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MY ANCESTRAL FAMILY: The FLORES/CHAVES And The CORTEZ/GALLEGOS - Four of the First Families of New Mexico
(2013)
  • Frank Cortez Flores
Abstract

AN OPEN LETTER TO MY FAMILY, RELATIVES, FRIENDS and whoever is interested in Genealogy and my family story/tree. At one time in my past youthful life, I was able to be in 10 places at the same time doing 10 different things; today I’m lucky to be in one place at the same time and remembering why and what I’m there to do – as I write this open letter, in7 months I’ll be 86 years old. I’ve come a long way in life and have been blessed with family, friends and life’s experiences (see Frank’s bio from the CGU Alumni webpage) that could fill a book or two. Speaking of books, I’m in the process of doing the final edit of my family tree/genealogy and my life’s experiences books. I will upload and post both book on my website, SelectWorks. I occasionally go down to the beach house to get away and work on my two books. When I get there, I never leave the beach house. Somewhat of a reason for doing so and writing my books follows: Book #1 “MY ANCESTRAL FAMILY: The FLORES/CHAVES And The CORTEZ/GALLEGOS - Four of the First Families of New Mexico” I’m in the process of completing the final draft on my family book, “MY ANCESTRAL FAMILY: The FLORES/CHAVES And The CORTEZ/GALLEGOS - Four of the First Families of New Mexico” (660 pages) that will go out for further editing and for additional information and commentaries to be inserted. I’m still trying to organize an area in the book for additional documents/photos that I still have to scan and upload onto the hard drive/CD for the final print. This has been more of an effort, or so it seems, than researching and writing my PhD dissertation, or at least I’ve put in more time; I completed the research and writing/editing my dissertation (400+ pages) in little over a year. The family book has been on the front burner for almost 10 years (off & on – give or take a few years). I’m doing all this to leave a paper trail, backed up with the appropriate citations for my grandchildren, who will hopefully follow-up and continue our family story and learn from my life’s experiences. The story will never end, especially with the number of my descendants/grandchildren. So far I've traced my family back to the 1st century AD (and beyond) in Spain, France, Italy, Portugal and England. Also the Canary Islands in the 15th century AD and the Crusades in 1100 AD; a family member, a king, who died, in Italy on his way home, of leprosy contacted while fighting for the Crusades in Palestine. So far there are 82 generations of over 6,000 family members that have been listed; all this while making me the 13th generation in America. All this is documented, since most, if not all of my ancestors (28 generations and beyond) were of royal family lines. One more interesting find is that the conquistador Hernándo Cortés was my 10th great grandfather. Also, keep in mind that I am the last one of a special family line of Spanish ancestors. My parents, Francisco Chaves Flores and Maria Juana Gallegos Cortez were both from New Mexico as were their parents and their parent’s parents, etc on down the line to beginning of my ancestral family heritage in Europe. My father (his given name was Francisco - his family and friends would call him Kiko and/or Frank) was named after his father (my grandfather), Francisco Madrid Flores (grandpa Flores was my “Papa Kiko”); however, my given name, given to me by my mother, was Frank (as listed in my birth certificate); therefore, I am not named after my father or grandfather. One can say that I am; if one looks at the translation of the English, Frank, to Spanish, Francisco and they did append Junior (Jr.) to my name, Frank Flores, Jr. Having said all that and my research which based on and includes, in addition to hard copy research (written records) an extensive DNA research of my family line (both yDNA and mtDNA). Back to my family history; I've uncovered and documented some interesting stories about my recent family: My great grandfather Francisco Cortez was a Union solder during the Civil War (1862 Battle of Glorieta Pass, New Mexico); my grandfather Francisco Flores served in the U.S. Cavalry, 2nd Cavalry Battalion, 1st Regiment of New Mexico Volunteer Militia in 1883 along with his two of his brothers; my father served in the US Cavalry, his brother in the Navy and another uncle (infantry) who was wounded in France during the 1st World War. The family story is a marvelous story/history and in addition to extensive genealogical research ("paper trail"), I've also under gone extensive DNA testing. At my age (I'm still in the saddle but I’m almost at the end of the trail) and at long last, I'm beginning to know my family story to pass on to my grandchildren in a book and CD. An excerpt from the Preface: “There are certain things that are fundamental to human fulfillment. The essence of these needs is captured in the phrase “to live, to love, to learn, to leave a legacy” Miguel de Cervantes Saavedra who is best known for his novel, Don Quixote de la Mancha (I have this wonderful book, in Spanish, in my library) has stated: “There is a strange charm in the hope of a good legacy that wonderfully reduces the sorrow people otherwise may feel for the death of their relatives and friends.” The story that follows, The FLORES/CHAVES and CORTEZ/GALLEGOS Four of the First Families of New Mexico, is my legacy that I leave for my loving family and descendants: My Wonderful Children and My Adorable Grandchildren….” My grandfather Flores and father were my friends and what I remember and respected in my father’s manner was his common sense. Also, the home in which I was brought up, along with my two sisters, was imbued with the values of family loyalty, thrift and patriotism. As a result, my basic philosophy involved a belief that people should earn a living rather than be given one. This, I will say, is a legacy “from both my father and my grandfather — hard-working, typical New Mexican Spanish individuals who had themselves been brought up in families that had comparable philosophical views. It was that environment plus, I feel that my own instincts, which go back, I believe, to the fact that I always felt you had to work hard. I know I did. Regardless of where I worked: whether I worked in stores, factories, restaurants, slaughter houses, droved trucks/forklifts, unloaded boxcars, worked on a dude ranch (among other work areas) or spent time in the Boy Scouts of America (BSA) or the United States Navy reserve (USNR) or whether I worked in colleges/universities, Dentistry/Surgery, Law/Real Estate-Insurance, International Public Health/Epidemiology, Education/Higher Education, teaching, research and writing, I was always very conscientious. Here’s an excerpt from the book detailing a concise FLORES and CORTEZ experiences: My FLORES family experience: My childhood experiences growing up with my Papa Kiko (Grandfather Francisco Flores) are too varied and involved to condense, suffice to say that our Lord has blessed me with a loving and caring grandfather, who was my friend. As I remember, he would gather his sons together to make wine as he enjoyed his wine with dinner and would serve it whenever family or friends would visit. Also, among his past life involvements, Francisco Flores served in the 2nd Cavalry Battalion, 1st Regiment of New Mexico Volunteer Militia. He was sworn into the service of the Territory of New Mexico in Mesilla, Dona Ana County on the 27 June 1883 along with his two of his brothers Melquiades and Epimenio Flores. My CORTEZ family experience: My childhood on my Grandfather Agapito Cortez’s cattle ranch: Grandpa Agapito ranch is located in what is now called “The Pecos Wilderness” a region that is found in the scenic Sangre de Cristo Mountains where picturesque mountain scenery of rivers, creeks, meadows, lakes, conifer forests, aspen groves and wildlife can be found. The headwater of the Pecos River runs through Grandpa’s ranch and interestingly, the Spaniards coined the word Pecos, from a Keresan word meaning "place where there is water.” The Sangre de Cristo Mountains are one of the longest mountain chains on Earth. They stretch from Poncha Pass, Colorado, in the north to Glorieta Pass (near Pecos/Santa Fe), New Mexico, in the south. This is the high country (there are ten peaks over 14,000' high) where I lived a great deal of my childhood on my Grandfather’s cattle ranch and attended Saint Anthony School in Pecos, San Miguel County, New Mexico.... However, through the remembrances of having lived a portion of my childhood on my grandpa Cortez’ cattle ranch in El Macho, New Mexico as well as attending school in Pecos, New Mexico my adult life has been influenced by those wonderful memories that have kept me in touch with my New Mexico Spanish heritage that I so hold dear. Writing my marvelous family story has evoked a number of those wonderful memories. I’ve said enough for now – thanks for “listening” (reading)…."If the good Lord's willin', and creeks don't rise, I'll see you all again before long…" Hank Williams, (1993) My Best Wishes – keep safe and healthy. Frank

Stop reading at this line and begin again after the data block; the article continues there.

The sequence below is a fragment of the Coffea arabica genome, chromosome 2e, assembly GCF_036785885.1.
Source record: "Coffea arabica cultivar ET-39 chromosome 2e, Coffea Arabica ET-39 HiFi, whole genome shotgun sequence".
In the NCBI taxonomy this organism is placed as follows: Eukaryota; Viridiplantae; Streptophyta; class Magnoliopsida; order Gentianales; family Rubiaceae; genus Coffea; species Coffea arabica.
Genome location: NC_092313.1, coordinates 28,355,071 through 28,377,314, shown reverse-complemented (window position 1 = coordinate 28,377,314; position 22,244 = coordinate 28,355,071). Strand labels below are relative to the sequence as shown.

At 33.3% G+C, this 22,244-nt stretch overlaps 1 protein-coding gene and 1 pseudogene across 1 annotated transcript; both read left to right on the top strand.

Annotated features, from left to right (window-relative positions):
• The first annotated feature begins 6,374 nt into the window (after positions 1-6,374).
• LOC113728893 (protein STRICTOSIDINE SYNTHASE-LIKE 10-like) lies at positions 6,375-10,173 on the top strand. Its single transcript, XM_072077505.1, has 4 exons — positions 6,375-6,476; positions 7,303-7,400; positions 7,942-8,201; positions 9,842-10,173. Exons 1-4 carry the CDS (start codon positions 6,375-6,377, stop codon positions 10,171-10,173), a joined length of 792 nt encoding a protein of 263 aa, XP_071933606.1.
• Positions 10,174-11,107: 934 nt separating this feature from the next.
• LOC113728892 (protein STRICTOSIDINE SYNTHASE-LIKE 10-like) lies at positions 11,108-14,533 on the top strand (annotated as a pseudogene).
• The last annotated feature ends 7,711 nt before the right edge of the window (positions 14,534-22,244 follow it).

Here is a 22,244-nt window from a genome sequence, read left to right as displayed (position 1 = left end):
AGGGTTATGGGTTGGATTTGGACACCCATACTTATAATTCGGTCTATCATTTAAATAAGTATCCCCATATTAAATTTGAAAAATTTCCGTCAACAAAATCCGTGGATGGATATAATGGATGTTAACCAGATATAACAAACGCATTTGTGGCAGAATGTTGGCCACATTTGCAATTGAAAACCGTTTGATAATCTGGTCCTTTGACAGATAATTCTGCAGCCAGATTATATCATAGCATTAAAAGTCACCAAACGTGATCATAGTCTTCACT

Keywords
  • FLORES,
  • CHAVES,
  • CORTEZ,
  • GALLEGOS
Disciplines
Publication Date
March 13, 2013
Citation Information
Frank Cortez Flores. MY ANCESTRAL FAMILY: The FLORES/CHAVES And The CORTEZ/GALLEGOS - Four of the First Families of New Mexico. (2013)
Available at: http://works.bepress.com/frank_cortezflores/7/